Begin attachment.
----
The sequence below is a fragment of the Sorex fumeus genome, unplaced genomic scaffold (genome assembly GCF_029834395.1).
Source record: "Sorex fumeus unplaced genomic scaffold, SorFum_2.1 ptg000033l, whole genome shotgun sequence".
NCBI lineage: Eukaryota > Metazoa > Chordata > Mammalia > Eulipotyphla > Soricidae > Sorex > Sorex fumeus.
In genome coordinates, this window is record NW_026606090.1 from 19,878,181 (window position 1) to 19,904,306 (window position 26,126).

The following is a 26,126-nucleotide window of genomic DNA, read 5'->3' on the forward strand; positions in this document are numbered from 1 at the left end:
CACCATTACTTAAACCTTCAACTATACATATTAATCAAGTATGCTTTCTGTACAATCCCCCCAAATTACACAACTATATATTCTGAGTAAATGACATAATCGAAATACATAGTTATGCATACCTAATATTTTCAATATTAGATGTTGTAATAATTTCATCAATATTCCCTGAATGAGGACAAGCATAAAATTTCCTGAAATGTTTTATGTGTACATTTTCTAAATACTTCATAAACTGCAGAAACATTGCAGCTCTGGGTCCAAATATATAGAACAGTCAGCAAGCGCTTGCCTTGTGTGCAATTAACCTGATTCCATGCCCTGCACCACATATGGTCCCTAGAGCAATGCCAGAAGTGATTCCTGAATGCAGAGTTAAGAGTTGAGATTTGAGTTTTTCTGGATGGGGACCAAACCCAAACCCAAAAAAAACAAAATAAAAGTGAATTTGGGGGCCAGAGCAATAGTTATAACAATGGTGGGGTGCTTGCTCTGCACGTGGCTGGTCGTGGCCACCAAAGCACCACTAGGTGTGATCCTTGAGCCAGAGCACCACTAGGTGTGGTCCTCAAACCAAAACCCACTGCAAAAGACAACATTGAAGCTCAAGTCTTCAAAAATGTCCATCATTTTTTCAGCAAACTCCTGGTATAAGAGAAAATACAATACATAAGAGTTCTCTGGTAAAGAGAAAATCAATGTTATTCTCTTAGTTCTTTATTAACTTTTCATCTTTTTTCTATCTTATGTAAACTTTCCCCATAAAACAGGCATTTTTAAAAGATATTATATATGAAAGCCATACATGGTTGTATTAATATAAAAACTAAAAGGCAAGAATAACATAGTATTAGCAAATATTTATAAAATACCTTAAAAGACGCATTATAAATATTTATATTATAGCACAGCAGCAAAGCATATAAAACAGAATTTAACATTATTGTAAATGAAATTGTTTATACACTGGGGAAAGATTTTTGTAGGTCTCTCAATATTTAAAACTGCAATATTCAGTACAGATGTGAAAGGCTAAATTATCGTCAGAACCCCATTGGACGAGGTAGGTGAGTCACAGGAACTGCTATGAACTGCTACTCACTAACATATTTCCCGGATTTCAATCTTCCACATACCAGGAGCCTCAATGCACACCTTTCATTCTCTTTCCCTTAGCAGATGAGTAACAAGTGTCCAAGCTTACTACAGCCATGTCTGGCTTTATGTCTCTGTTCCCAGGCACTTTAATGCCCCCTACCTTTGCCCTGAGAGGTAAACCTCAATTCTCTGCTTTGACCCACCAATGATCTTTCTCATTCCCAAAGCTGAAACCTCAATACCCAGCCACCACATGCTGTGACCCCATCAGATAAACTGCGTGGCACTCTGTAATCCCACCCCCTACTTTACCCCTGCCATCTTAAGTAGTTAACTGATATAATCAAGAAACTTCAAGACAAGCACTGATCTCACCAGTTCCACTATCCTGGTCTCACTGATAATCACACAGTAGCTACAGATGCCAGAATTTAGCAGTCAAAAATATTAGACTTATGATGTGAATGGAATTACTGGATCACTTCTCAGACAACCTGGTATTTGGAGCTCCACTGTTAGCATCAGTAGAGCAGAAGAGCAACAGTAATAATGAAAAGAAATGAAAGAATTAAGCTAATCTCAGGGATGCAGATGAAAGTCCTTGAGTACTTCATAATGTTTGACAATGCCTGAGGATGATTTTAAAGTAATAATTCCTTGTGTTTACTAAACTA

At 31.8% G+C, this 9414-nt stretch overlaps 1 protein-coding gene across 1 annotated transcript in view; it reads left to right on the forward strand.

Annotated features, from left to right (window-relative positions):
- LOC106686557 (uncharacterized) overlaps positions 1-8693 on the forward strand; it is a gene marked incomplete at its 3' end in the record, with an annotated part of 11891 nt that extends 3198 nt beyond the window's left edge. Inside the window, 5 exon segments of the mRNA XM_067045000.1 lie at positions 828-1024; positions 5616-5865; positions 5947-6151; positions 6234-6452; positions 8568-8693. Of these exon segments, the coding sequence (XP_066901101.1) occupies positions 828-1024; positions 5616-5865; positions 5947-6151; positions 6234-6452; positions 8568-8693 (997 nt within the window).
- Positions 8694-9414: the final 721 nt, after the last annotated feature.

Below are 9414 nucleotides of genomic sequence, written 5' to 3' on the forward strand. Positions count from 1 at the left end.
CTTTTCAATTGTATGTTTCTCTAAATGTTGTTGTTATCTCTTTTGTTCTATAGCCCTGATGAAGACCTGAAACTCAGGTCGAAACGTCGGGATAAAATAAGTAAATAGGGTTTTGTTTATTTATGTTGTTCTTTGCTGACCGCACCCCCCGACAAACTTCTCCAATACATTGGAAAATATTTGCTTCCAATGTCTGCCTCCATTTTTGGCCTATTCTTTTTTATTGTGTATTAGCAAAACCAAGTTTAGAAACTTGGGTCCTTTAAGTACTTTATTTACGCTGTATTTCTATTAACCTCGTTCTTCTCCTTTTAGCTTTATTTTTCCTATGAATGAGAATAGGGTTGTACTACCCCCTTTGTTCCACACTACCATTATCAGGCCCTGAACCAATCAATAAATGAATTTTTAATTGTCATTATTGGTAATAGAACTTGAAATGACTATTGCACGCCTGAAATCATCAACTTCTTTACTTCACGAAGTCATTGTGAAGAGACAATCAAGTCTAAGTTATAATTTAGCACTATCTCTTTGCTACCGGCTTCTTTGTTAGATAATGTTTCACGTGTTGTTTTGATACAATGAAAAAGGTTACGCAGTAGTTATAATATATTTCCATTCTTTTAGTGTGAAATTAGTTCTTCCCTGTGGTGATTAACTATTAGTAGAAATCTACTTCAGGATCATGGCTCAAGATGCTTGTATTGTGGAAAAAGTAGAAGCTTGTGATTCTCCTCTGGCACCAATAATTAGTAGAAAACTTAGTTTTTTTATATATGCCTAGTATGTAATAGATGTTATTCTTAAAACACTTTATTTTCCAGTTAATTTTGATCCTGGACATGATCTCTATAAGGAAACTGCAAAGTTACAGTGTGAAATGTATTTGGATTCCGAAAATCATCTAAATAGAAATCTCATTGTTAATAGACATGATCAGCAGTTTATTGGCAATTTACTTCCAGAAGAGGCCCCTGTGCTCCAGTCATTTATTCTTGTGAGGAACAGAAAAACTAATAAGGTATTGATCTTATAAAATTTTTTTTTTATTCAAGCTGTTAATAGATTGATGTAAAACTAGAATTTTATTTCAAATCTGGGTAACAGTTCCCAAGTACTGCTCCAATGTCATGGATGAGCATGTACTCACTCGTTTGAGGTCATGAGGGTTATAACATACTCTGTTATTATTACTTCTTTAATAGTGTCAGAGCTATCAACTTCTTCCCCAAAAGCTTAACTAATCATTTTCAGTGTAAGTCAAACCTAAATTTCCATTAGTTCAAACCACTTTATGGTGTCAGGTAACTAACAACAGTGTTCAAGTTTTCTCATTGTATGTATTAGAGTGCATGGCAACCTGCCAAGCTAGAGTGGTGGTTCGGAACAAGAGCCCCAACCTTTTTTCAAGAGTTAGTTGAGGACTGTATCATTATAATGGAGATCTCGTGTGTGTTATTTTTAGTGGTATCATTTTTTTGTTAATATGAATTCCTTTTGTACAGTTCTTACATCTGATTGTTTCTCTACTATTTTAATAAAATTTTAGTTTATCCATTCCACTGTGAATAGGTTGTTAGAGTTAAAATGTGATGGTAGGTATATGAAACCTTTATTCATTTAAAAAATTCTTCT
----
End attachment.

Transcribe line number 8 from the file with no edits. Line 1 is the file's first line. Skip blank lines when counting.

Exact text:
Annotated features, from left to right (window-relative positions):